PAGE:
If it was not for Japanese cinema, we would not have some of the largest grossing movies of all time. If it was not for Kurosawa’s Hidden Fortress, we may not have Star Wars.
If it was not for Japanese cinema, we would not have some of the largest grossing movies of all time. If it was not for Kurosawa’s Hidden Fortress, we may not have Star Wars. No Akira, no Matrix. You can catch some glimpses into the industry that sparked the making of some of the biggest films ever through a series of upcoming events selecting the weird, wonderful and influential crop of Japanese film.
It has been a turbulent year for this nation to say the least, and therefore the perfect time to celebrate the values and messages incorporated in their feature length exports. Leading a host of notable solutes to the eastern industry, The Barbican will, this November, be putting on Premiere Japan Festival for its seventh year in the capital. Presented by BAFTA and the Embassy of Japan, the programme will include the best and most up to date servings from the country, and although full details of the festival are yet to be announced previous showings include a just released Howl’s Moving Castle, Yôji Yamada’s samurai based The Hidden Blade and ISHII Sogo’s punk manga influenced Crazy Thunder Road etch a decent path for original stories and groundbreaking visuals. Fans of Studio Ghibli can also catch Hiromasa Yonebayashi’s latest, Arreitty, at the Barbican’s Family morning on September the 24th.
Enthusiasts of Japanese animation can indulge in a season of film for all ages, as Picturehouse cinemas host a variety of cartoons across the country on November the 26th. In an alarming contrast, the three central films to be exhibited are Professor Layton and the Eternal Diva, based on the popular DS game and centring around the Professor’s quest for eternal life, Mardock Scramble,about a cyborg prostitute on the route of bloody redemption, and Tekken Blood Vengeance 3D, which comes from the same creators of Ghost In The Shell and Cowboy BeBop. We-LoveAnime.com is the place to post updates of the events and those similar taking place, and also provides links to Manga Entertainment and The Japan Foundation who regularly put together similar events.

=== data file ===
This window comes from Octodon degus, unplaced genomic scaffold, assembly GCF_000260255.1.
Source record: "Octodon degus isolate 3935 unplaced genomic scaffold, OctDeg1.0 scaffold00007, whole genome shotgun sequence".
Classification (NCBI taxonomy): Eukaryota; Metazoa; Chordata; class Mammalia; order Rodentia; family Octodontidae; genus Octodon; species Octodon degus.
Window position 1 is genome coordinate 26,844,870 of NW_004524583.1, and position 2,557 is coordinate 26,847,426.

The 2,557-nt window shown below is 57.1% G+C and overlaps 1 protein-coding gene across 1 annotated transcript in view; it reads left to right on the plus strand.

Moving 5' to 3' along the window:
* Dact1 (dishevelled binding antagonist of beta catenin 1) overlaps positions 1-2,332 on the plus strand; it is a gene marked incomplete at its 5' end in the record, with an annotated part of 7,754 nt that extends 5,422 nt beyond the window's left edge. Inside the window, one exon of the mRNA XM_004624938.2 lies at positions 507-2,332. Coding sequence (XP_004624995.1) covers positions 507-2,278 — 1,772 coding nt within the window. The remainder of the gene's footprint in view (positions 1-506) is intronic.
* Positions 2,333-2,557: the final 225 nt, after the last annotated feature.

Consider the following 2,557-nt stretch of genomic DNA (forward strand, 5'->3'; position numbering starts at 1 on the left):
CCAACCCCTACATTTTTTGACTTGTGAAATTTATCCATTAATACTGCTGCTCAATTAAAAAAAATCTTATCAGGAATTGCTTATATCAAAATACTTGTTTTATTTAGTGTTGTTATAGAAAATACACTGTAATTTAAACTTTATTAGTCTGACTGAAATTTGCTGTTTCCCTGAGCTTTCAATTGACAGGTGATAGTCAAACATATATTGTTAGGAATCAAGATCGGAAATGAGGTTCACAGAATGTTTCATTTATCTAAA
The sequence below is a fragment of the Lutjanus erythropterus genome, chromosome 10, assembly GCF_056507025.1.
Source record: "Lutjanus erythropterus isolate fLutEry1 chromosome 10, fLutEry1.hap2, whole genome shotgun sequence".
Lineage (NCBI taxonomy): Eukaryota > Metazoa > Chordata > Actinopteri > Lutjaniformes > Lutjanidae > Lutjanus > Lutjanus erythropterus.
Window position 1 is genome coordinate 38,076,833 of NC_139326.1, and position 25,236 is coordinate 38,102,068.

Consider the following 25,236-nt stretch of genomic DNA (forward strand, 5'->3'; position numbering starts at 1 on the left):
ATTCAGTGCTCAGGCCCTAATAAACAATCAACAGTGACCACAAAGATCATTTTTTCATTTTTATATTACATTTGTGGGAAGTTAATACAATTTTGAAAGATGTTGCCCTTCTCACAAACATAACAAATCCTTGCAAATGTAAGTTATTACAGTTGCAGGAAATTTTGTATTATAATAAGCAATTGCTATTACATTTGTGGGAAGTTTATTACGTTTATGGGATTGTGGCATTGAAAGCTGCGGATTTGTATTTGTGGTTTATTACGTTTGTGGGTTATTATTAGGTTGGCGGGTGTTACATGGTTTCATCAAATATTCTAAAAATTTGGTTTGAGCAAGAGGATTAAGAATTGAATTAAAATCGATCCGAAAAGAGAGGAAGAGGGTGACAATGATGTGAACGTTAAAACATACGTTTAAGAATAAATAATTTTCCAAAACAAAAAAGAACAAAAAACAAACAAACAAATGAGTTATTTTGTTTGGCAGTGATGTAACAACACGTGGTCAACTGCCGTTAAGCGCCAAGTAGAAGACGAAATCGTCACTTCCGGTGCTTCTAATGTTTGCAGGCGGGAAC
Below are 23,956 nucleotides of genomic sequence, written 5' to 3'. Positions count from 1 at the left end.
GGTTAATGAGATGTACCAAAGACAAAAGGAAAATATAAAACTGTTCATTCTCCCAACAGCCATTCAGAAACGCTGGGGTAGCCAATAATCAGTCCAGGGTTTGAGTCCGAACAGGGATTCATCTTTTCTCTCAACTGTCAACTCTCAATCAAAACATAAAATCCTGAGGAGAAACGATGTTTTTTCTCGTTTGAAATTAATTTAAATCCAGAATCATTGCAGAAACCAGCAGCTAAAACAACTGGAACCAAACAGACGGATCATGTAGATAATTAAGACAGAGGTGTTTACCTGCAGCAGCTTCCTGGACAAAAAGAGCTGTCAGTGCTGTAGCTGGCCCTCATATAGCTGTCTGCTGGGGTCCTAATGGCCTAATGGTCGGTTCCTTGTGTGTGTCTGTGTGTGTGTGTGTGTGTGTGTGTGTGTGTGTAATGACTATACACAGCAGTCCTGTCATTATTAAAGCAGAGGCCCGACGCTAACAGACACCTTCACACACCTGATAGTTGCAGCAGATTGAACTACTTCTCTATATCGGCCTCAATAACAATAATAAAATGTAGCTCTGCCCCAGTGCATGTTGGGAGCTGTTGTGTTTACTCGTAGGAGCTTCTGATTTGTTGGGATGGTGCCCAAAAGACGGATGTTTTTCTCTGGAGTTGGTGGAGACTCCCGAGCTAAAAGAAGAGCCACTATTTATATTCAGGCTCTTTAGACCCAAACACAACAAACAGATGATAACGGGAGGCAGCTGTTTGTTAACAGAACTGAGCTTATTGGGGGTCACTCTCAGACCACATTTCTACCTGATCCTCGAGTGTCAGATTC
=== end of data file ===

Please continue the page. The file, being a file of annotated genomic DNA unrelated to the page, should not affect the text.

The Raindance Film Festival is begins 28th Sept throughout central London, and will host the premiere of Kanseitou (Control Tower,) a film that was dreamt up when director Takahiro Miki first heard the song bearing the title by Japanese indie group Galileo Galilei. Set in the band’s hometown of Wakkanai, the film addresses two hopeless youths finding their place in music. The film airs on the 9th of October, and full details can be found here.
Eager not to carry on the theme in November, the ICA will be holding the second Zipangu Festival, boasting some of the best in contemporary and vintage Japanese cinema. Shirome will start the programme line up, a J horror mash up described intriguingly as “Blair Witch meets X Factor.” Lucky Dragon No 5 focuses on the nuclear explosion that inspired Godzilla, and Abraxas is about a punk turned Buddhist monk. Running from the 18th to the 23rd of November, tickets for all of the showings can be found by clicking here.
Right now you can pop over to the Horse Hospital in Bloomsbury to see a rare showcase of early video work from Japan. Entitled Vital Signs and put together as a benefit for the Japanese Disaster Relief, the venue will show curated programmes of experimental cinema and classics to raise cultural awareness as well as a few quid to help out a nation that has fallen victim to one of the worst natural disasters in the last decade. The showings will run until the 22nd of September, and full details are here.
These are just a few insights into the cultural offering of Japan in the UK this season, and with constant celebrations of the nations best and most renowned filmmakers held at independent venues across the country there is plenty to look forward to from this groundbreaking industry.